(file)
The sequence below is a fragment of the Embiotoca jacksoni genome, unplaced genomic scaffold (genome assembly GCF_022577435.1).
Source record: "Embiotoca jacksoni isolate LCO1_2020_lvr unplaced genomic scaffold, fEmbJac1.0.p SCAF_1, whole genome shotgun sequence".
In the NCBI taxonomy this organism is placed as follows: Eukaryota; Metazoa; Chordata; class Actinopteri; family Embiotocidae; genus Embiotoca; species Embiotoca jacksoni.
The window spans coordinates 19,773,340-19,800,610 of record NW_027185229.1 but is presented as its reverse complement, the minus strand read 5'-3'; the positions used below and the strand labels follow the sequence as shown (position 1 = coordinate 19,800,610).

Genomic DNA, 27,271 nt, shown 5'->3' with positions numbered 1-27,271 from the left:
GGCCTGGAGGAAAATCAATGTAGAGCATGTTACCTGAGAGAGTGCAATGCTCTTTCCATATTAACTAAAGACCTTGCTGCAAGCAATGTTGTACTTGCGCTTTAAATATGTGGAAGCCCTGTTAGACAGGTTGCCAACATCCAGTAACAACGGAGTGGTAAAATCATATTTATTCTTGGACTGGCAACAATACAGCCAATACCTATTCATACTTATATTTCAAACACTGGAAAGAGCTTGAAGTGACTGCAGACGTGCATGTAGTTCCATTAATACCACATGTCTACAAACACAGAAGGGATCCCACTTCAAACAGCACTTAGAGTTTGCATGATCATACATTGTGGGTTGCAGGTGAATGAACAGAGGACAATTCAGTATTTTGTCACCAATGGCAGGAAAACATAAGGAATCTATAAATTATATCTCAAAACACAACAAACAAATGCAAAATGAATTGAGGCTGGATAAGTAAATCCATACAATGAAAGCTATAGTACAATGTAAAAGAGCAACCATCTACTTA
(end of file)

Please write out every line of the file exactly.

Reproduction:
The sequence below is a fragment of the Embiotoca jacksoni genome, unplaced genomic scaffold (genome assembly GCF_022577435.1).
Source record: "Embiotoca jacksoni isolate LCO1_2020_lvr unplaced genomic scaffold, fEmbJac1.0.p SCAF_1, whole genome shotgun sequence".
In the NCBI taxonomy this organism is placed as follows: Eukaryota; Metazoa; Chordata; class Actinopteri; family Embiotocidae; genus Embiotoca; species Embiotoca jacksoni.
The window spans coordinates 19,773,340-19,800,610 of record NW_027185229.1 but is presented as its reverse complement, the minus strand read 5'-3'; the positions used below and the strand labels follow the sequence as shown (position 1 = coordinate 19,800,610).

Genomic DNA, 27,271 nt, shown 5'->3' with positions numbered 1-27,271 from the left:
GGCCTGGAGGAAAATCAATGTAGAGCATGTTACCTGAGAGAGTGCAATGCTCTTTCCATATTAACTAAAGACCTTGCTGCAAGCAATGTTGTACTTGCGCTTTAAATATGTGGAAGCCCTGTTAGACAGGTTGCCAACATCCAGTAACAACGGAGTGGTAAAATCATATTTATTCTTGGACTGGCAACAATACAGCCAATACCTATTCATACTTATATTTCAAACACTGGAAAGAGCTTGAAGTGACTGCAGACGTGCATGTAGTTCCATTAATACCACATGTCTACAAACACAGAAGGGATCCCACTTCAAACAGCACTTAGAGTTTGCATGATCATACATTGTGGGTTGCAGGTGAATGAACAGAGGACAATTCAGTATTTTGTCACCAATGGCAGGAAAACATAAGGAATCTATAAATTATATCTCAAAACACAACAAACAAATGCAAAATGAATTGAGGCTGGATAAGTAAATCCATACAATGAAAGCTATAGTACAATGTAAAAGAGCAACCATCTACTTA